“For the vast majority of users, Dioramas 3 will not be the main reason that they buy CC3+ for. Yet, for those who cannot opt for the ridiculously expensive plastic or resin miniature terrain it is an absolute game-changer, welcoming them to real 3D landscapes. Just make sure that both your printer and your fingers are nimble enough.”

Prolific game reviewer Antonios S. has been busy checking out more ProFantasy and posting his reviews on RPG.net. Check out his impressions of:

Joshua Plunkett (Josh.P. on the Profantasy community forum) is an avid CC3+ user and map-maker, and one of the instigators and organizers of the Realmworks project that incorporates a host of maps from the ProFantasy community atlas project. We’ve asked him to present the project for the rpgmaps blog and here are his words:

Campaign Cartographer 3+ is fantastic for making maps for basically anything but it tends to really appeal to a certain group. That group is Dungeon Masters. Regardless of the system or the numbers of sides on the dice we roll one thing is common… we all need beautiful maps.

The ProFantasy Community Atlas Project was such a great idea and has turned into an amazing resource for DMs across the planet. Within our CC3+ community though we have a sub demographic of users. The sub-group use CC3+ and Realm Works together!

Realm Works is campaign management software, it lets you take information from everywhere and put it all together into a single digitally cross-referenced digital DM binder. Specifically, though it has some great functionality in regards to maps. You can load maps in and pin out specific locations. You can then link those pins to topics where you can describe the area as much as you like with full text write-ups and supporting pictures. You can link regional maps to town maps and town maps to building maps all the while including the text and pictures to describe each location. It provides the templates and structure necessary to manage a large world building project.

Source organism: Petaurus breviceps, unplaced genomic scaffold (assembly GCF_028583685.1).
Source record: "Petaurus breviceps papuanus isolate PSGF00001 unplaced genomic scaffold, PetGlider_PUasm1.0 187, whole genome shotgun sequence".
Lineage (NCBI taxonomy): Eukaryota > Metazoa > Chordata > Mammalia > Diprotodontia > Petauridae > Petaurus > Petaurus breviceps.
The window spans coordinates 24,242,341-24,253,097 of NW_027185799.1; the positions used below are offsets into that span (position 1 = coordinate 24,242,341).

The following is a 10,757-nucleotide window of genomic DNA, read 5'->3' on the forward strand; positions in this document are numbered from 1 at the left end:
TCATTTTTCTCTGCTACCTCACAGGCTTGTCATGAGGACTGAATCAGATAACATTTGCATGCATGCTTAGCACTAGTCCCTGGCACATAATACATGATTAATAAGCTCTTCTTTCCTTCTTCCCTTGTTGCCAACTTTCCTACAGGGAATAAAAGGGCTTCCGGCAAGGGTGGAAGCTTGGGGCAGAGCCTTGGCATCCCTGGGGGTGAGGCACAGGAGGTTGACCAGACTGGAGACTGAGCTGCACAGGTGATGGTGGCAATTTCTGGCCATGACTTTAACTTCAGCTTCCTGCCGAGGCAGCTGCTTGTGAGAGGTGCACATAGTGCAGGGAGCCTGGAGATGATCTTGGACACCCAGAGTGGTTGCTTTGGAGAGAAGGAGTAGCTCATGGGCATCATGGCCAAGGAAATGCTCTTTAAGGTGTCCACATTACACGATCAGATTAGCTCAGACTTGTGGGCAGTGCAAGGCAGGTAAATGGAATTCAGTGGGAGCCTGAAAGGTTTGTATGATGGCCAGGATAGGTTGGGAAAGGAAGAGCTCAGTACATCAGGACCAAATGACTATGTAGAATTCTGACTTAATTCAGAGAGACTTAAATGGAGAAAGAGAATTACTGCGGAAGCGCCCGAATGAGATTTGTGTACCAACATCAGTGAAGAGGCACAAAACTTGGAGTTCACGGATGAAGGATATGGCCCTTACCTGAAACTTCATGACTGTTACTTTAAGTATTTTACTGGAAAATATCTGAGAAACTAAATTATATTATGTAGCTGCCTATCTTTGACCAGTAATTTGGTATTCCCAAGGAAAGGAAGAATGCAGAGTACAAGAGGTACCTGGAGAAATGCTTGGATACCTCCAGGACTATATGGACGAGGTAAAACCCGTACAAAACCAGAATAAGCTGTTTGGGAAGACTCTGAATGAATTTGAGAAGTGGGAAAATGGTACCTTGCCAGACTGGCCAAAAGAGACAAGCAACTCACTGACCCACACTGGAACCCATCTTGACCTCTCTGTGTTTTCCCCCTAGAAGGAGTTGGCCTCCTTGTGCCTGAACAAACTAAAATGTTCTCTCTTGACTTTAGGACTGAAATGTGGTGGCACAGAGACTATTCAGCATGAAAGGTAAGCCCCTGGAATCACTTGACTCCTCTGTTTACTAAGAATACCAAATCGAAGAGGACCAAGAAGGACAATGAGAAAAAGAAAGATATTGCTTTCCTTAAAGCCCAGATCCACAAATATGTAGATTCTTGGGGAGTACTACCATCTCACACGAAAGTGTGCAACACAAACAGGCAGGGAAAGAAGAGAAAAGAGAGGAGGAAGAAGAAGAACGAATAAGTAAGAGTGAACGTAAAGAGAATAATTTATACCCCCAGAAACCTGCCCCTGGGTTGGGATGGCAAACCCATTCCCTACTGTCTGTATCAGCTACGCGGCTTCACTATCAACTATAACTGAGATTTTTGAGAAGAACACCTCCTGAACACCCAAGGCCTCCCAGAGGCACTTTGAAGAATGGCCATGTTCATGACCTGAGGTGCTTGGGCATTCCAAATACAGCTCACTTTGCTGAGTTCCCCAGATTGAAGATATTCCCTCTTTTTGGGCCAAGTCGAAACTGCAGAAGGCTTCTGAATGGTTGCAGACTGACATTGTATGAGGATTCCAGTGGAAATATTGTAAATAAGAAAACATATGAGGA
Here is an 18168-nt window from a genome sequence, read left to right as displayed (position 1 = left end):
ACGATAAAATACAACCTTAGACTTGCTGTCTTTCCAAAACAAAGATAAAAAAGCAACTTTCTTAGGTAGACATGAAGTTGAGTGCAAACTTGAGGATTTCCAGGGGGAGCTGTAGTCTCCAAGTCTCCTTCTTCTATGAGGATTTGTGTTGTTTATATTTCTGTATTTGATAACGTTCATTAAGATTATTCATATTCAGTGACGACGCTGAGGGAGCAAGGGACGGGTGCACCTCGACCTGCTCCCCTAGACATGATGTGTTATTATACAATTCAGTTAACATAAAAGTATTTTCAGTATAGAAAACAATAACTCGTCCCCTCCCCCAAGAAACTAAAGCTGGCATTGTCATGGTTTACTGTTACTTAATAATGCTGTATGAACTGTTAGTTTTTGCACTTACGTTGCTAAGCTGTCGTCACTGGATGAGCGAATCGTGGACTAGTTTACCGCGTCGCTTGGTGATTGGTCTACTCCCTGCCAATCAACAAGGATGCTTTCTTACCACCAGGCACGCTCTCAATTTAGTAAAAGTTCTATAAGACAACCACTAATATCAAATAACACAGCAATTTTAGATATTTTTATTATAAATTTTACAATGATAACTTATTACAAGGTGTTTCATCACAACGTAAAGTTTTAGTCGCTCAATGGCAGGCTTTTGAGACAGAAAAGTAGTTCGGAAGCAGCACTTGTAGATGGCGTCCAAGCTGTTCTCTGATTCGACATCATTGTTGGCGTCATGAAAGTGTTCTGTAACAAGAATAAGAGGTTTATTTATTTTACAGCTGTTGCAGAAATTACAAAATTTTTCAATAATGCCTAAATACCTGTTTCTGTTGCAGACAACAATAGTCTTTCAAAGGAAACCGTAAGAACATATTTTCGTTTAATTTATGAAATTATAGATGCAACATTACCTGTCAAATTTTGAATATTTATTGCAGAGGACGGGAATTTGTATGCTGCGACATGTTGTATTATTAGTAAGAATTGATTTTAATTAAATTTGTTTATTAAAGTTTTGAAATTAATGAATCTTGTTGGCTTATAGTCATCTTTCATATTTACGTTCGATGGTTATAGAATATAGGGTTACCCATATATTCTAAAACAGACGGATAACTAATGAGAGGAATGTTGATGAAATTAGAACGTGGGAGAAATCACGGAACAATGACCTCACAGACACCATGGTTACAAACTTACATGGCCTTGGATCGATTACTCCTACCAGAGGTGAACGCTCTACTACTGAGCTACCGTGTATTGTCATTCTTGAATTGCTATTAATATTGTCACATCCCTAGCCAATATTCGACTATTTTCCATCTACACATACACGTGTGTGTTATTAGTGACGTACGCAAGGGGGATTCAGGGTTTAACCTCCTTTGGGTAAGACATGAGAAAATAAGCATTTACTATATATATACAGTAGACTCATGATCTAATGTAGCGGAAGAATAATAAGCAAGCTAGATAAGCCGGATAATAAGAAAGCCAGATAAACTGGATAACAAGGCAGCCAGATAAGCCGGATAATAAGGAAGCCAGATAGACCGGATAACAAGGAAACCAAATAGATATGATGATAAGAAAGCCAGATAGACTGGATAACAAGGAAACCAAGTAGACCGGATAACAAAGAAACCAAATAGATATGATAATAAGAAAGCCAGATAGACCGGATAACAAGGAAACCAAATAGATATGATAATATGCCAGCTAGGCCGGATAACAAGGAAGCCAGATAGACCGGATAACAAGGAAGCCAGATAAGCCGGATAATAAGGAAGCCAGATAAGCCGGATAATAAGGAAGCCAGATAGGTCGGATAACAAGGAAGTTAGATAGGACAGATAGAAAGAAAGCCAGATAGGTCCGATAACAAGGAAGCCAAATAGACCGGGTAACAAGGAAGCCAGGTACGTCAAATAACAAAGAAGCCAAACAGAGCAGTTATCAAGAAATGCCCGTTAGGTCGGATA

When we saw the ProFantasy Community Atlas Project we therefore became excited with the possibilities of combining the CC3+ community project into an extension Realm Works community project. We sought permission from a handful of the Cartographers involved and got to work transferring the excellent maps already made by the CC3+ community into Realm Works. We then opened the doors to the Realm Works community encouraging them to help with creating the textual content around each map.